Went to see Wall-E on Saturday with the kids – bizarrely we went in the morning as we were expecting folks to come in the afternoon and it was raining, and we’d promised we’d go (it all felt a bit wrong to go to a cinema in the morning, but was fun and felt sort of rebellious). Anyway I’m a total fan. It’s beautifully made, visually stunning, and weirdly engaging (I mean it’s actually pretty surprising to find yourself emotionally caught up in a relationship between two robots who don’t talk but that’s exactly what happens). But the reason I felt a blog coming on as I sat there goggle-eyed at 11 in the morning is that it is absolutely chock-a-bloc with illustrations and provocations, as in fact are all the best Pixar films (which i suppose is what makes them so widely enjoyed)
Of course, some have gone so far as to suggest that it is to family films what Al Gore’s Inconvenient Truth is to documentaries. Well, there are a lot of strong messages on this line:
- The Mess the World is in: the earth has been deserted because of callous human expoitation and (to put a more theological spin on it) a total failure to fulfil the creation mandate of stewardship. There is of course lots of debate about the arguments pro or con global warming, and we mere non-scientific mortals can feel like punchbags in the war of words. Whatever the case, though, it is surely absoultely inexcusable not to be good stewards – which surely means reforming our throw-away society at the very least. The hero is simply a robot programmed to clear up the mess (his name stands for: Waste Allocation Load Lifter Earth-Class)
- The real must be better than the virtual: humanity has been reduced to orbiting goggle-eyed tele-addicted lardcakes, so much so that they are unable to walk unaided, and are completely oblivious of their surroundings (in their hedonistic virtual paradise). [And there we were watching a film in the morning]. Plenty of illustrations of this – eg the thousands who live within their galactic paradise, but are so fixated with what’s on the little screens on their floating deckchairs, that they fail to see the beauties of the cosmos outside or to notice the fact that they have been lying by a beautiful swimming pool for decades. It reminded me of Neil Postman’s analysis of the differences between Orwell’s 1984 (where people are ruled by fear) and Huxley’s Brave New World (in which people are controlled by pleasure). The film doesn’t fully develop this of course (it is a family dystopia after all!) but it doesn’t take much imagination to see where it can go – especially with the omnipresent and omnipotent multi-galactic corporation Buy-n-Large looming large.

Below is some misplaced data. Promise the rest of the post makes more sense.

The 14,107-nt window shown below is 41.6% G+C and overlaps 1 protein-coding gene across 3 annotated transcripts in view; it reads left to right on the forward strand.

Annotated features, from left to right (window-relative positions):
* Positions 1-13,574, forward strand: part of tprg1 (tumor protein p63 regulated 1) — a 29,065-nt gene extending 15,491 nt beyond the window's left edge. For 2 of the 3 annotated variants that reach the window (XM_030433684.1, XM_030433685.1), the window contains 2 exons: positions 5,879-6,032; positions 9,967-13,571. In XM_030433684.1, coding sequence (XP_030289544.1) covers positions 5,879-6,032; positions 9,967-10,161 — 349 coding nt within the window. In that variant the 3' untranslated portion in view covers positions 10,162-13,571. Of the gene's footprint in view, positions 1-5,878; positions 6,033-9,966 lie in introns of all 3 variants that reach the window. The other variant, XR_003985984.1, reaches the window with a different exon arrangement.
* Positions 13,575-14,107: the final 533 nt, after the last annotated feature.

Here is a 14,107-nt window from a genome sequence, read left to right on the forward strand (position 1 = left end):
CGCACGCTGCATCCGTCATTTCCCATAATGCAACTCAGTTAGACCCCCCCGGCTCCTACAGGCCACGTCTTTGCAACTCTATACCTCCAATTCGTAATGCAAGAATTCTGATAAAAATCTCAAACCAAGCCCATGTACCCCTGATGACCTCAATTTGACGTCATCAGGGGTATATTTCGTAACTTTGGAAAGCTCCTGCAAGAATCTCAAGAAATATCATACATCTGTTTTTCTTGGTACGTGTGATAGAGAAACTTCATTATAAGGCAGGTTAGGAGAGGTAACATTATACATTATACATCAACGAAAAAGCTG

- The robotification and mod-conification of their universe then has deprived these human beings of their humanity – they never touch, they never see, they never think, they never really need to learn. They just exist within a world swamped by pleasure. Does that sound familiar? The irony is that Wall-E and his love interest Eve learn how to love from decrepit video tapes of a Michael Crawford and Barbara Streisand (singing in Hello Dolly!) of all things. And they then are the catalysts for human beings being able to relearn the art.
But here’s where it gets interesting:
- Noah’s Ark: the spaceship on which humanity lives is called Axiom (interesting name – would be interested to hear why you think it is). In preserving the human race in the face of ecological disaster, it has parallels I guess with Noah’s Ark. But it is not a perfect fit – not least because it is a man-made solution to a man-made problem, rather than a God-given solution to a man-made problem. But what it did make me think of more (perhaps because I’m currently immersed in Isaiah for a number of talks next week) was the parallels with the Babylonian Exile.
- Babylon: the people go into exile because of their rank and rampant injustice, idolatry and spiritual hard-heartedness. They simply don’t care about what’s right or wrong, or about the consequences of their actions (eg Isaiah 5). The result of which is political chaos, invasion and agricultural carnage. They are then carted off into Exile. It is a problem of their own making. The only hope is for a miracle.
- A Miracle: In Isaiah 7, 9 & 11, the miracle is promised – a child who will be a sign, a light in darkness and a seedling of life amidst a barren wasteland and descrated forest. Without giving too much away, this is not dissimilar to what happens in the film. And the result of this miraculous life enables the beginning of the future – for humanity can return to start rebuilding their lives, homes and world. Very small beginnings in the film of course – there is a VERY long way to go. But my hunch is that the way the characters feel in the movie is not unlike how the first returning Exiles felt about reaching the crumbled walls and residue of Jerusalem (after Cyrus’ decree).
But for all its gloss and beauty, humour and character, this film is pretty dark – it really is a dystopia that bizarrely enough provides fun for all the family (we were all in stitches at various points). And there is nothing wrong with dystopias – especially if they jolt people into thinking about reality. And in fact, there is something almost prophetic about it (in the OT sense of the word). The prophets are always going on about ‘if you carry on like this… you’ll end up like that…’
Who ever said that was not a message that children let alone adults should not hear or heed?